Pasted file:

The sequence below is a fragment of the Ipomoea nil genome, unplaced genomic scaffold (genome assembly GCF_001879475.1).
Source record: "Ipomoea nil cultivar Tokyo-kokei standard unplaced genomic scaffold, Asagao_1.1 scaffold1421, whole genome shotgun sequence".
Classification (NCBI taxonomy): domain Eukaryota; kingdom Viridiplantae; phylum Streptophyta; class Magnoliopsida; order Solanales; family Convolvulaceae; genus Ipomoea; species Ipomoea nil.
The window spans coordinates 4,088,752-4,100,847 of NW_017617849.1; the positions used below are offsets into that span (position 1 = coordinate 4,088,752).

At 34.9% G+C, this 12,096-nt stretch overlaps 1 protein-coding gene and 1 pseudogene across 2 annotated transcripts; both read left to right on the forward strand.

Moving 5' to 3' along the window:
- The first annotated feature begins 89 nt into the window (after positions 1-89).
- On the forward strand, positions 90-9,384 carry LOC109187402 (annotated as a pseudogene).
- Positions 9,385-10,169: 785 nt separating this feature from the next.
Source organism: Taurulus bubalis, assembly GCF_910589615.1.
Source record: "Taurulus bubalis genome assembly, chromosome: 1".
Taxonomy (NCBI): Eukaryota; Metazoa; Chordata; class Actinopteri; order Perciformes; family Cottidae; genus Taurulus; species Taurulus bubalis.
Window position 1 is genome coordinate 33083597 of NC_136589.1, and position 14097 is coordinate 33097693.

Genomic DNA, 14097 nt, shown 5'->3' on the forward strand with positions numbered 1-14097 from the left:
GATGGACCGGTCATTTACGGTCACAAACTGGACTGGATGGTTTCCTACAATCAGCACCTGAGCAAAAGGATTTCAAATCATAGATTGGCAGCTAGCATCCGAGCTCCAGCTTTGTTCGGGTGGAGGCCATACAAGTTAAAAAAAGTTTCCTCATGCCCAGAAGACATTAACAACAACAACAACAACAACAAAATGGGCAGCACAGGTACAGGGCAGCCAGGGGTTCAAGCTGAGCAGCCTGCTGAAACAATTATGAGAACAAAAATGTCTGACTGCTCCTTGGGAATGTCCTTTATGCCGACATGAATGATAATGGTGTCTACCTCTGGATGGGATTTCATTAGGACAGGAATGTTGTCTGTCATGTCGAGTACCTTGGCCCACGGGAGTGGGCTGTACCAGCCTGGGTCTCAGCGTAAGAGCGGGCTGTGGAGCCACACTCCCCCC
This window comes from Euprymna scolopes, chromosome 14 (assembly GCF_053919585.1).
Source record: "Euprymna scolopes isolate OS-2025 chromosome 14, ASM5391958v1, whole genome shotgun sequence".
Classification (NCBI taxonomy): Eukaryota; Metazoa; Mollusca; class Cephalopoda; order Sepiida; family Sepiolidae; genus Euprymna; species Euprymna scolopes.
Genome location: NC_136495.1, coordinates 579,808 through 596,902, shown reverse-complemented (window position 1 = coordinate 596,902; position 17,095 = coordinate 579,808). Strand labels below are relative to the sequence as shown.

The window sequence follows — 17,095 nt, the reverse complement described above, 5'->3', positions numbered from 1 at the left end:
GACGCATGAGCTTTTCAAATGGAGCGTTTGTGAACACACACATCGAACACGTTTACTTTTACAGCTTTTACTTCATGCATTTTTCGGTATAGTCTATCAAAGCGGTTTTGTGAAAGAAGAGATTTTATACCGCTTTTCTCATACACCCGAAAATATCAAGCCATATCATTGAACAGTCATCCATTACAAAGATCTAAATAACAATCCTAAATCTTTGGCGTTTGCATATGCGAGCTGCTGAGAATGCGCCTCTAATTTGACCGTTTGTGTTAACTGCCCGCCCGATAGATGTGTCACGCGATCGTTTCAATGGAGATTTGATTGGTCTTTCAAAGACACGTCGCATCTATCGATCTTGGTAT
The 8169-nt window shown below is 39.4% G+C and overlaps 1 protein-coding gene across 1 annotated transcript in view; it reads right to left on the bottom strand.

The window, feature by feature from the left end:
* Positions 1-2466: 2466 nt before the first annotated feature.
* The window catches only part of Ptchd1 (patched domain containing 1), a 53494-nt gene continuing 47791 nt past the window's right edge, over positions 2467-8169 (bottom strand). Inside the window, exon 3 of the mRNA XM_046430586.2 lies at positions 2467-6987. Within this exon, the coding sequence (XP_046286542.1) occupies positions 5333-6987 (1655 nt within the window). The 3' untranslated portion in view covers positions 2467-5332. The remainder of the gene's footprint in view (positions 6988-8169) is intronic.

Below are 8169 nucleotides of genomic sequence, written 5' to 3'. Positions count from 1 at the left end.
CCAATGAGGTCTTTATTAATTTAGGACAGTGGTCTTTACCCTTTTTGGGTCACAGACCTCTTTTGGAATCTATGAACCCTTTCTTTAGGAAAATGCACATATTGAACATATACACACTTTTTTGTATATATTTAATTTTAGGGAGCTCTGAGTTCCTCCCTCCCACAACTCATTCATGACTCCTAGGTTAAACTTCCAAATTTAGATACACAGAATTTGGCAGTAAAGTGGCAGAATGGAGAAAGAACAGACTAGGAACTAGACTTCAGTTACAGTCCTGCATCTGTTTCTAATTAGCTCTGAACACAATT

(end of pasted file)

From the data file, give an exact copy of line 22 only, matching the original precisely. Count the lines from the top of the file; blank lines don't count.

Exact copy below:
The 8169-nt window shown below is 39.4% G+C and overlaps 1 protein-coding gene across 1 annotated transcript in view; it reads right to left on the bottom strand.